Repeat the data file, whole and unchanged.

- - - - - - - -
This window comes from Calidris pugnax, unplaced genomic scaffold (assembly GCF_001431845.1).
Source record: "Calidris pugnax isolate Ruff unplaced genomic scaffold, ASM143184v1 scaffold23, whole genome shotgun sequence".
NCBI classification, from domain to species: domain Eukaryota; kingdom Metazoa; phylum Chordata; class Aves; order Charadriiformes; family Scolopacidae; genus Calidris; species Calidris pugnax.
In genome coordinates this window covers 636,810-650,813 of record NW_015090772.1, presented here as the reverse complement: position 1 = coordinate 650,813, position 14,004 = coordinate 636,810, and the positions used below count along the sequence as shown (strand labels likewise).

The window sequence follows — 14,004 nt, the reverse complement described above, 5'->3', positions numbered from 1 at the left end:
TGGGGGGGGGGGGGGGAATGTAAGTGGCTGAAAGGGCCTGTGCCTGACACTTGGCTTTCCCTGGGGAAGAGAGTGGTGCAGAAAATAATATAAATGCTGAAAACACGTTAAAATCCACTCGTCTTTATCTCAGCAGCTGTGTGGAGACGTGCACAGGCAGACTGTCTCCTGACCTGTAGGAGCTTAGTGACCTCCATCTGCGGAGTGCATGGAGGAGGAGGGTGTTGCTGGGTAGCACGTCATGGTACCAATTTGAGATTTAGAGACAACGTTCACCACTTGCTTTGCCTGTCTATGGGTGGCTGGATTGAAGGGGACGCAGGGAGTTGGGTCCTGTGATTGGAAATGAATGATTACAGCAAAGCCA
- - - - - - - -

This window comes from Calidris pugnax, unplaced genomic scaffold (assembly GCF_001431845.1).
Source record: "Calidris pugnax isolate Ruff unplaced genomic scaffold, ASM143184v1 scaffold23, whole genome shotgun sequence".
NCBI classification, from domain to species: domain Eukaryota; kingdom Metazoa; phylum Chordata; class Aves; order Charadriiformes; family Scolopacidae; genus Calidris; species Calidris pugnax.
In genome coordinates this window covers 636,810-650,813 of record NW_015090772.1, presented here as the reverse complement: position 1 = coordinate 650,813, position 14,004 = coordinate 636,810, and the positions used below count along the sequence as shown (strand labels likewise).

The window sequence follows — 14,004 nt, the reverse complement described above, 5'->3', positions numbered from 1 at the left end:
TGGGGGGGGGGGGGGGAATGTAAGTGGCTGAAAGGGCCTGTGCCTGACACTTGGCTTTCCCTGGGGAAGAGAGTGGTGCAGAAAATAATATAAATGCTGAAAACACGTTAAAATCCACTCGTCTTTATCTCAGCAGCTGTGTGGAGACGTGCACAGGCAGACTGTCTCCTGACCTGTAGGAGCTTAGTGACCTCCATCTGCGGAGTGCATGGAGGAGGAGGGTGTTGCTGGGTAGCACGTCATGGTACCAATTTGAGATTTAGAGACAACGTTCACCACTTGCTTTGCCTGTCTATGGGTGGCTGGATTGAAGGGGACGCAGGGAGTTGGGTCCTGTGATTGGAAATGAATGATTACAGCAAAGCCA